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OUR- beloved friend, Job Scott, was born in Providence, the 18th of Tenth month, 1751, new style, in that part of it now North Providence. · His parents were John and LYDIA Scott, who gave him such opportunities as that through his turn for literary improvement, he acquired both a competent share of common school learning, and made some progress in some other branches of literature.

In his young years, it appears, that by disregarding the reproofs of instruction manifested in his own mind, he was drawn into vanity, dissipation, and folly. Repeated and great were his conflicts between his depraved propensities and the convictions of Truth; but the latter humbling and melting his heart into contrition, he was graciously favoured to see the evil of his ways, and the destruction which awaited him if he did not reject the tempter, forsake his wicked companions, and turn to the Lord, in obedience to his holy law written in his heart; until at length he'so learned obedience by the things which he suffered, that he gave up to the operations of the Spirit of Christ upon him, in the faith of its divinė, restraining, preserving, and sanctifying power; and therein experienced the consolation of his heavenly Father's love.

Being thus humbled under the various turninge of the Lord's hand upon him, and clearly convinced of the power and efficacy of the distin. guishing principle of our holy profession, viz. the Light of Christ within man, as God's gift for his salvation, he requested the care, and became a member, of the Monthly Meeting of Smithfield, then extending to Providence; and being of strong - and ready abilities, and his mind improved and enlarged by the sanctifying power of truth, he was enabled and zealously and very usefully disposed, for the promotion of the cause of righteousness in which he was engaged.

- Ilaving in the school of Christ measurably learned the mystery of the fall and restoration of man, and to understand the Scriptures and pertinently to apply them, he was brought under the preparing hand of the Lord for the work of the ministry : under which dispensation his soul was deeply baptized and brought under great sympathy with seeking souls, who were travailing in birth that Christ might be formed in them; to whom he was at times and seasons enabled powerfully to administer encouragement and consolation. Thus, frank several -. years, as well as by letters and epistles, for which he was eminently gifted with instructive and edifying talents, he laboured for the promotion of the cause of Trutlı, now become precious in his sight; and about the 28d year of his age he appeared in the ministry, at a public meeting in Providence, expressive of the desire of his soul, that Sion might arise and shake herself from the dust of the earth, and 6 put on her beautiful garments. The gravity in which he appeared, the sympathy which was felt, and the solemnity of that season, are refreshingly remembered by some to the present day.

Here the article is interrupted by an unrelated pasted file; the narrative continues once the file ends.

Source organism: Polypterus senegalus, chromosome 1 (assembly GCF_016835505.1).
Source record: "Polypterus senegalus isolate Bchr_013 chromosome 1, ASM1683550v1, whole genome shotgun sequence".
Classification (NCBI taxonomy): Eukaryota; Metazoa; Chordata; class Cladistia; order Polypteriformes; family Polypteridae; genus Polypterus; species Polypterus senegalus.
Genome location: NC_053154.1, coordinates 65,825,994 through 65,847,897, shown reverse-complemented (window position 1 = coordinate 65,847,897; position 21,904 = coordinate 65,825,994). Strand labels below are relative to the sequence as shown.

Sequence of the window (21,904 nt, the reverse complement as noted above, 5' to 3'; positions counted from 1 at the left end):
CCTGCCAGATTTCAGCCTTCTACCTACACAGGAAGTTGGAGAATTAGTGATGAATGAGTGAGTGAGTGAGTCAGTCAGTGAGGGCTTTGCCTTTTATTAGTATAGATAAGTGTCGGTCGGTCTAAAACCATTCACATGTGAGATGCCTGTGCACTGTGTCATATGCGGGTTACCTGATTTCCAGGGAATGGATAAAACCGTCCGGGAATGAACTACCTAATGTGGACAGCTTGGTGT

At this time he taught a school in Providence, in which employ he continued for several years, and afterwards in Smithfield, much to the satisfaction of his employers, and of the children and youth under his care; whose confidence and affections he very generally gained and preserved; to some of whom his memory is yet precious. In his attendance of all our religious meetings, and in the various duties of private life, as well as in the relations of son, husband, parent, and neighbour, he was truly exemplary. His appearance in the ministry was not very frequent when at home; and he was frequently led into an example of silence when abroad;

sincumcurect not to minister without fresh anjinting, and careful in attending closely to the turnings of the key of David; 'well knowing when that shuts none can open;

and therefore, when he perceived his subject to close and the life withdraw, however clear his opening and free the spring of life had been at his begin. ning, he would suddenly sit down, however in the cross : for he had a testimony to bear against all superficial and lifeless ministry, and very exemplarily avoided it.

His first visit abroad was to the northerly parts of the Yearly Meeting of New York, which proved a season of close probation and conflict of mind; yet endeavouring to attend to the pointings of


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